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Hector's, Maui's Dolphins Are Disappearing

Care for the Wild International (CWI)


Newly published research from the University of Otago confirms that Hector’s dolphins are disappearing more than ten times faster than populations can sustain.

Associate Professors Liz Slooten and Steve Dawson applied a standard method used to assess whether human induced mortality is causing the decline of marine mammal populations to Hector’s and Maui’s dolphins. The technique was developed by the US National Marine Fisheries Service and calculates the level of impact beyond which populations will decline - the Potential Biological Removal (PBR).

Care for the Wild’s chief executive Dr Barbara Maas says, “The results of this newly published research closely match similar models used by NIWA, the fishing industry and earlier analyses by the University of Otago and once again confirm the utterly indefensible death toll fishing imposes on the world’s rarest dolphin species. It doesn’t take a biologist to understand that killing Hector’s dolphins more than ten times faster than they can breed is unsustainable and will lead to extinction. With a mere 111 Maui’s dolphins left in the world, there isn’t very far to go either.”

Hector’s and Maui’s dolphin numbers are severely depleted. Hector’s dolphins take years to reach maturity, breed very slowly and only give birth to one calf. Populations are therefore extremely vulnerable. The death of even one animal a year, whether as a result of fishing, pollution, marine mining, disease or boat strikes spells the end for most populations. The figure for the species as a whole is less than ten animals a year.

“If Hector’s dolphins are to recover, fishing related mortality must be kept well below these limits”, says Dr Maas. “But according to NIWA, each year 110 to 150 Hector’s dolphins die in commercial gill nets alone.” As a result, Hector’s dolphin populations have dwindled by more than two thirds since the 1970s. Maui’s dolphins, the North Island subspecies of Hector’s, are even worse off. More than 90% have already been lost as a result of net entanglements.”

Full protection against human impacts, including commercial and recreational gill-netting and trawling would allow dolphin numbers to recover to about 15,000 over the next 50 years.

“Every analysis to date has shown that if Hector’s dolphins are to be saved, gillnets need to be removed from their habitat. Although the Government announced new fishing restrictions to improve Hector’s and Maui’s dolphin protection against fishing earlier in the year, these measures don’t go far enough and won’t ensure population recovery.”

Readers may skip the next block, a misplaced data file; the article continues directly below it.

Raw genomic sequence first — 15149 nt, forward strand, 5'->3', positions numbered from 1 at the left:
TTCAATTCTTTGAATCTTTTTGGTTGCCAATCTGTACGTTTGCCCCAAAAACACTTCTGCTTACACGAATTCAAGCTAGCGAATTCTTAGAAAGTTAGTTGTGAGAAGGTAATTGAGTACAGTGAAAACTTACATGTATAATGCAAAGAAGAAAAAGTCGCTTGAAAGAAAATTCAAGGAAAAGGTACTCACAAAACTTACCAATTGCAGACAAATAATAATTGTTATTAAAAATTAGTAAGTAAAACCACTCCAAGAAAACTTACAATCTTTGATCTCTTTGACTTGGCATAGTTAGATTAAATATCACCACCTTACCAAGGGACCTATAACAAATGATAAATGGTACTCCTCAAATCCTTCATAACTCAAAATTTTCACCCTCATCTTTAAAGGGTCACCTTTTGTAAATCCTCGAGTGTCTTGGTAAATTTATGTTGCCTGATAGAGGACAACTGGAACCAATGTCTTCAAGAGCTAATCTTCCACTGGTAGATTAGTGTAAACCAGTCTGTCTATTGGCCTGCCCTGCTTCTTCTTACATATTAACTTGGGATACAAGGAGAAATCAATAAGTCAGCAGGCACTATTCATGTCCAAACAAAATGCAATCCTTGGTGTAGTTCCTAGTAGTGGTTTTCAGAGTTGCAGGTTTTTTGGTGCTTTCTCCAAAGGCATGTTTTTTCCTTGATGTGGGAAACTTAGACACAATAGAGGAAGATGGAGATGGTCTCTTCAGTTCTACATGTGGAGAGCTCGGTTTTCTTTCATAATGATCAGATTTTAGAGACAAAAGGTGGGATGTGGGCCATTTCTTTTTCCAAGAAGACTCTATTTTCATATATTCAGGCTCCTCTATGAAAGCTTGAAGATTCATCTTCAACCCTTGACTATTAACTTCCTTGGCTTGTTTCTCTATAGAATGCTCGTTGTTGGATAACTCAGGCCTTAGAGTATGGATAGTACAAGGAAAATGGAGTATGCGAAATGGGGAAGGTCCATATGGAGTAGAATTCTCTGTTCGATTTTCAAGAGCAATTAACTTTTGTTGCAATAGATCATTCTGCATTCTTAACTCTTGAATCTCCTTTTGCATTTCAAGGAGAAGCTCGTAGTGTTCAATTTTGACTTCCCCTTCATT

The scientific community, represented by the Society for Marine Mammology, the IUCN’s Cetacean Specialist Group and more than 170 international conservation organisations have urged the Government to fully protect Hector’s and Maui’s dolphins from fishing nets.

“Although the fishing industry played an active role in the research and public consultation that led to the compromise measures agreed by the Government, it is now contesting the new regulations in court”, says Care for the Wild’s Dr Maas. This wastes valuable time and resources and more dolphins will die as a result.

New Zealand holds this species in trust for the rest of the world. Unless New Zealand protects Hector’s and Maui’s dolphins will be lost to us forever.

Notes to editors:

1. Professors Liz Slooten and Steve Dawson’s research is published in the Open Conservation Journal:

2. Care for the Wild International (CWI)

CWI is a conservation and animal welfare charity that funds practical projects around the world. We make areas safe from poachers, rehabilitate sick or injured animals and provide sanctuary for those who can not return to the wild. We also act as a global voice for wildlife through research, education and advocacy, and expose animal cruelty and wildlife crime.

3. Hector’s Dolphins Facts

-Hector’s dolphins are classified as Endangered by the Red List of Endangered Species. This means that Hector’s are “facing a high risk of extinction in the near future”.

-Numbers have declined from 21,000-29,000 in the 1970s to less than 8,000 today.

-Commercial and recreational fishing is responsible for almost 70% of Hector’s dolphin deaths. Because not all deaths are reported, this is a minimum estimate.

-Other threats include boat strikes, pollution, sand-mining, coastal development and harassment.

-Existing protection measures have failed to halt the species decline. Hector’s dolphins will only be safe into the future if all threats of commercial and recreational fishing are removed.

4. Maui’s Dolphins Facts

Maui’s dolphins are classified as Critically Endangered by the Red List of Endangered Species. This means that Maui’s dolphins are “facing an extremely high risk of extinction in the immediate future”.

Only 111 Maui’s dolphins survive.

There are just 25 breeding females left amongst about 60 breeding adults.

Females only have one calf every 2-4 years and do not reach breeding age until they are 7-9 years old. These species’ potential for recovery is therefore extremely slow.

Maui’s dolphins prefer shallow waters up to 100m deep and are therefore highly vulnerable to nets.

5. Images and footage

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CWI is a wildlife charity that promotes the conservation and welfare of wild animals around the world through direct projects, education, research and science-based advocacy.

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